\begin{aligned} \sqrt{\alpha ^2 - |{\textit{\textbf{k}}}|^2} \not \in \frac{\pi }{d}\mathbb {Z}_+ \quad \text { for all } {\textit{\textbf{k}}}\in \Lambda ' \text { such that } |{\textit{\textbf{k}}}|< |\alpha |, \end{aligned}
(2.7)

where $${\mathbb {Z}}_+=\{1, 2, 3, \ldots \}$$.

### Theorem 2.1

Let $$d>0$$, $$\alpha \in {\mathbb {R}}$$ and $$\Lambda '$$ be given and assume that condition (2.7) holds. There exists a constant $$r_0>0$$ such that for any $$\eta \in C^{2,\gamma }_{per, e}({\mathbb {R}}^2)$$ and any $${\textit{\textbf{c}}}\in {\mathbb {R}}^2$$ problem (2.5a)–(2.5e) admits a unique solution $${\textit{\textbf{v}}}\in (C^{1,\gamma }_{per, e}(\overline{\Omega ^{0}}))^2\times C^{1,\gamma }_{per, o}(\overline{\Omega ^{0}})$$ provided $$\Vert \eta \Vert _{C^{2,\gamma }({\mathbb {R}}^2)} < r_0$$. The constant $$r_0$$ depends only on $$\alpha$$ and d. Furthermore, the vector field $${\textit{\textbf{v}}}$$ depends analytically on $$\eta$$ and $${\textit{\textbf{c}}}$$. If $$\eta$$ is constant in the direction $${\varvec{\lambda }}_j$$, then so is $${\textit{\textbf{v}}}$$.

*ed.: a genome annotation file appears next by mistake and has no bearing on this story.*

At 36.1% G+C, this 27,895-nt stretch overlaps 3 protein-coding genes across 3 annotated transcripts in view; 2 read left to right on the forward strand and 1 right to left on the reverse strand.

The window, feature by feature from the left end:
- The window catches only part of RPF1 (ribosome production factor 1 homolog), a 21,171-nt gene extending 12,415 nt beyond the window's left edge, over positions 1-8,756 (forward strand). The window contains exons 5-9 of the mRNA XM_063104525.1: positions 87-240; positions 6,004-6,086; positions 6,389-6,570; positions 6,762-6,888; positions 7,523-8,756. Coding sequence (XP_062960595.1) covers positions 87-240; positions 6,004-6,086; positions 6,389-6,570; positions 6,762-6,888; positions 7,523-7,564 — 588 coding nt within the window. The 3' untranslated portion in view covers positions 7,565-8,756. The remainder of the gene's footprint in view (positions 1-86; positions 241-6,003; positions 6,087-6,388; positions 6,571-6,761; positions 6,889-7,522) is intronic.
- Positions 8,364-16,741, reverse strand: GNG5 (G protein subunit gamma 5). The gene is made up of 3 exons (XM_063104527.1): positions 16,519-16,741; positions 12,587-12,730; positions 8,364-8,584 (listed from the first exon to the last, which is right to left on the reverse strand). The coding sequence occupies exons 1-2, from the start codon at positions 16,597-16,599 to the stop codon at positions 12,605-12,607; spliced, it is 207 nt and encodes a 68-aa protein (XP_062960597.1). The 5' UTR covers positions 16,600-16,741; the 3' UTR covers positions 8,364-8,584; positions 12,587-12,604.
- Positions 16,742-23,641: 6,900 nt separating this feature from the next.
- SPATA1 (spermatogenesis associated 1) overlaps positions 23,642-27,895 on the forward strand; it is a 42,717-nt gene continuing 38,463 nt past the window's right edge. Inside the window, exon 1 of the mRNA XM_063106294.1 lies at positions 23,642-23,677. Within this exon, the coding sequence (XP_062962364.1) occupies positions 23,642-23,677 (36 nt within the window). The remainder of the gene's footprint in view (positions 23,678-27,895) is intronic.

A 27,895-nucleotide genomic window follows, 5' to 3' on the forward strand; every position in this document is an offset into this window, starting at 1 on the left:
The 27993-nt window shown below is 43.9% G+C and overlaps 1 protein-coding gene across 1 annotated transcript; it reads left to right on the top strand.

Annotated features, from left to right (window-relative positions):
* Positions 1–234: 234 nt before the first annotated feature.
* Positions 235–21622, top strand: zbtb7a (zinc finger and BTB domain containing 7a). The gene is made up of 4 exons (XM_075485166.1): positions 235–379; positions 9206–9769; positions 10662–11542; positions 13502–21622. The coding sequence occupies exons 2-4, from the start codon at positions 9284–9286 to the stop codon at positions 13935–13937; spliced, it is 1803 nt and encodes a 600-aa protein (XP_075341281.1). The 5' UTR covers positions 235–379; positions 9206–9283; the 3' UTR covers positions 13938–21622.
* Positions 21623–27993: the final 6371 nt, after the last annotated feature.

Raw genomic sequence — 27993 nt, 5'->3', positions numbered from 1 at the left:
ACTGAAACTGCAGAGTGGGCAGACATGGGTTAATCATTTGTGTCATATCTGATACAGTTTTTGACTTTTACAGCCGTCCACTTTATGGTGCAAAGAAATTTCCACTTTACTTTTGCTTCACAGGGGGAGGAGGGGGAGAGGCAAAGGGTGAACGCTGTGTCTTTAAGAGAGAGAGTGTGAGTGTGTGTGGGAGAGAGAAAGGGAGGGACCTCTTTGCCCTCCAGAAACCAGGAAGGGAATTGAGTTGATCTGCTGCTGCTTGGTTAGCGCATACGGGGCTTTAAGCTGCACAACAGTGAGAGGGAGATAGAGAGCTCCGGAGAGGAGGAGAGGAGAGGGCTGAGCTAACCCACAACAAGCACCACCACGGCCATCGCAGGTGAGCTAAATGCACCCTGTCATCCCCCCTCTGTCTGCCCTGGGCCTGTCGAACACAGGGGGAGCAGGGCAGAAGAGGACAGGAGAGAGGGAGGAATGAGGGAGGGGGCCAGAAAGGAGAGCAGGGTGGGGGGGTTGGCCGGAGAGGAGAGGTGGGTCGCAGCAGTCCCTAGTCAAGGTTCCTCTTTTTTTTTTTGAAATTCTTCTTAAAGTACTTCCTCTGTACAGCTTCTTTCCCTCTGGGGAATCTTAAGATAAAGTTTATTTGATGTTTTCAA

The proof is based on a perturbative approach. We first define suitable Banach spaces and prove a technical lemma for the unperturbed problem. After that we deal with the perturbed problem, thus proving the theorem.

In the analysis of (2.5a)–(2.5e) we assume that $${\textit{\textbf{v}}}\in Y$$, where

\begin{aligned} Y := \left\{ {\textit{\textbf{v}}}\in (C^{1,\gamma }_{per, e}(\overline{\Omega ^{0}}))^2\times C^{1,\gamma }_{per, o}(\overline{\Omega ^{0}}): \nabla \cdot {\textit{\textbf{v}}} = 0 \text { in } \Omega ^0, \ v_3|_{\partial \Omega ^{0,b}} = 0, \ \int _{\Omega _{00}^0} v_j \, \mathrm {d}V= 0, \ j=1,2 \right\} . \end{aligned}

The corresponding range space for the operator

\begin{aligned} C_{\alpha }:{\textit{\textbf{v}}}\mapsto \left( \nabla \times {\textit{\textbf{v}}} - \alpha {\textit{\textbf{v}}}, v_3|_{\partial \Omega ^{0,s}}\right) \end{aligned}